Tag Archives: seigniorage

Crunches, Guido and Seigniorage

One of the more entertaining aspects of the current global financial meltdown is watching Guido Fawkes, aka hedge funder Paul Staines, transform from arch-cynic about all things political to dewy-eyed innocent about all things financial. It isn’t that I’m a capitalist-hating trot who fervantly believes that this current crisis is going to lead to world socialism, but reading Guido you would think that the financiers have no culpability whatsoever.

At Lib Dem conference on Tuesday I moved an amendment in the debate on the Housing and Mortgage Crisis. I think it was the poorest speech I have delivered in years (if you want to add to my humiliation you can still watch me on iPlayer – I’m about 40 mins in), mainly due to the fact that even after my crash course in all things monetary the night before, I wasn’t at all sure of my subject.

But at the same time, it is a subject very close to my heart. I heard a lot of speeches from MPs this week about how money worries are giving some of their constituencies mental health problems. As someone who went from someone who diligently filed all his bank statements every month when I was younger to someone who gets panic attacks opening letters from banks and generally keeps bank statements, unopened, in a box under the bed, I think its fair to say first hand that I know how they feel. Having gone through the process where my bank (Halifax, natch) wouldn’t give me an affordable loan and instead left me with no alternative but to try and manage a mini-financial crisis with a credit card, there’s a reason why I have a habit of talking about economic issues in moral terms – it’s the only morality that really matters in my humble opinion.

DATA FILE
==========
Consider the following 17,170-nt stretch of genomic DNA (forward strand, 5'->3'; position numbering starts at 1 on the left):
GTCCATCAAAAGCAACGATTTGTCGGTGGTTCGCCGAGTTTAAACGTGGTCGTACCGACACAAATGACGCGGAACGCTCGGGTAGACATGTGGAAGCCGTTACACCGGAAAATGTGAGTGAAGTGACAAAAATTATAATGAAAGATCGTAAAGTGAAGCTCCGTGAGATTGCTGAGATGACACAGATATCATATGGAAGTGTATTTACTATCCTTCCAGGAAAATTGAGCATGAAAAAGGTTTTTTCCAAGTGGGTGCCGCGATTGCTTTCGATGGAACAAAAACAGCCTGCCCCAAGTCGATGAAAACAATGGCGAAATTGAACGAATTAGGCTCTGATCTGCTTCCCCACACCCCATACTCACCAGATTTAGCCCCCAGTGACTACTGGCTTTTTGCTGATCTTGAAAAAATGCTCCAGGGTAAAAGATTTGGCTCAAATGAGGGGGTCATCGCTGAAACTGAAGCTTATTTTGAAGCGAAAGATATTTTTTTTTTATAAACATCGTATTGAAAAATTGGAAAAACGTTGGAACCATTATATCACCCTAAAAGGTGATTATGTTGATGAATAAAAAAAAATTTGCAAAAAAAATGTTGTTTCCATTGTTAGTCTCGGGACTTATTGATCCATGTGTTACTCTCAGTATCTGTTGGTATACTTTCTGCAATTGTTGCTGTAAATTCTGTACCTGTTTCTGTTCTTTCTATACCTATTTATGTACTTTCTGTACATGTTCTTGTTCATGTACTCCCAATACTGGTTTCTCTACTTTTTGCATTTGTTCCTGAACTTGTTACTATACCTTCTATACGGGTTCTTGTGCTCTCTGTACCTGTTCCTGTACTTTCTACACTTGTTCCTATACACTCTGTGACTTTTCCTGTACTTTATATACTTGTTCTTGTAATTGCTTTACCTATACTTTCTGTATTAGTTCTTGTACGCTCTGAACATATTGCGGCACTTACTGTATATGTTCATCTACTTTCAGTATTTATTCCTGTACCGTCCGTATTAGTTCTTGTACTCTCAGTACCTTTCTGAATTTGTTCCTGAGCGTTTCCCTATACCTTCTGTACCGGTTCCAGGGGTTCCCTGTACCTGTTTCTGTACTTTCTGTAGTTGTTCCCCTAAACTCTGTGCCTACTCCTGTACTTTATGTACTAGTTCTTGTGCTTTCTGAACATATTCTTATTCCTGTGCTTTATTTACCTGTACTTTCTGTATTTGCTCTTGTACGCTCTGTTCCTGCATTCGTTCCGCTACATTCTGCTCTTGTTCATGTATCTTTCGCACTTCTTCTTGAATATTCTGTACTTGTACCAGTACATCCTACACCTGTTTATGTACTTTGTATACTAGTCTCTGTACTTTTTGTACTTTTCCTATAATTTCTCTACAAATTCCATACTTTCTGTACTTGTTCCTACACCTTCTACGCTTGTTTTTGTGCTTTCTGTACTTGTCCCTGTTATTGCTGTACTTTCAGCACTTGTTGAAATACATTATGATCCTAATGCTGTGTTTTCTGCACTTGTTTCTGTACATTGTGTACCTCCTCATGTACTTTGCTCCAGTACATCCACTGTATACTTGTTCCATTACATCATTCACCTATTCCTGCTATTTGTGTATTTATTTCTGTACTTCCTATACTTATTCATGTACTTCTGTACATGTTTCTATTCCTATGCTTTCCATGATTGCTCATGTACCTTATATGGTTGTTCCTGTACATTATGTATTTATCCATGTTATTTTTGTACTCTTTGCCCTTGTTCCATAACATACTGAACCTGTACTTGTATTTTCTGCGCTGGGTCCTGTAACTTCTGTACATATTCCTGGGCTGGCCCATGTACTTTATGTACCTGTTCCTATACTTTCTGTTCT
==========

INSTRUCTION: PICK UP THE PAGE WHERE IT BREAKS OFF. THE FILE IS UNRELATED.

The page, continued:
I’d agreed to do propose the amendment on behalf of ALTER, whose own speaker couldn’t attend. And I have to admit that while the idea of the credit creation charge (specifically a tax on bank’s creation of credit) has some appeal, I’d want to look into it a lot more before deciding whether to support it or not. While Neale Upstone and I could have probably done a better job at prebutting the criticisms made by Vince Cable in his summation, an out of the blue amendment is frankly not the way to win the argument, or even particularly to create debate.

We certainly need some kind of mechanism for controlling cheap credit, and the CCC has the advantage of using it to raise revenue which can be doled out to the wider public in the form of tax cuts (and possibly a citizen’s income), but there may well be other mechanisms. This week Vince Cable seemed to at least acknowledge there was a problem which needed solving.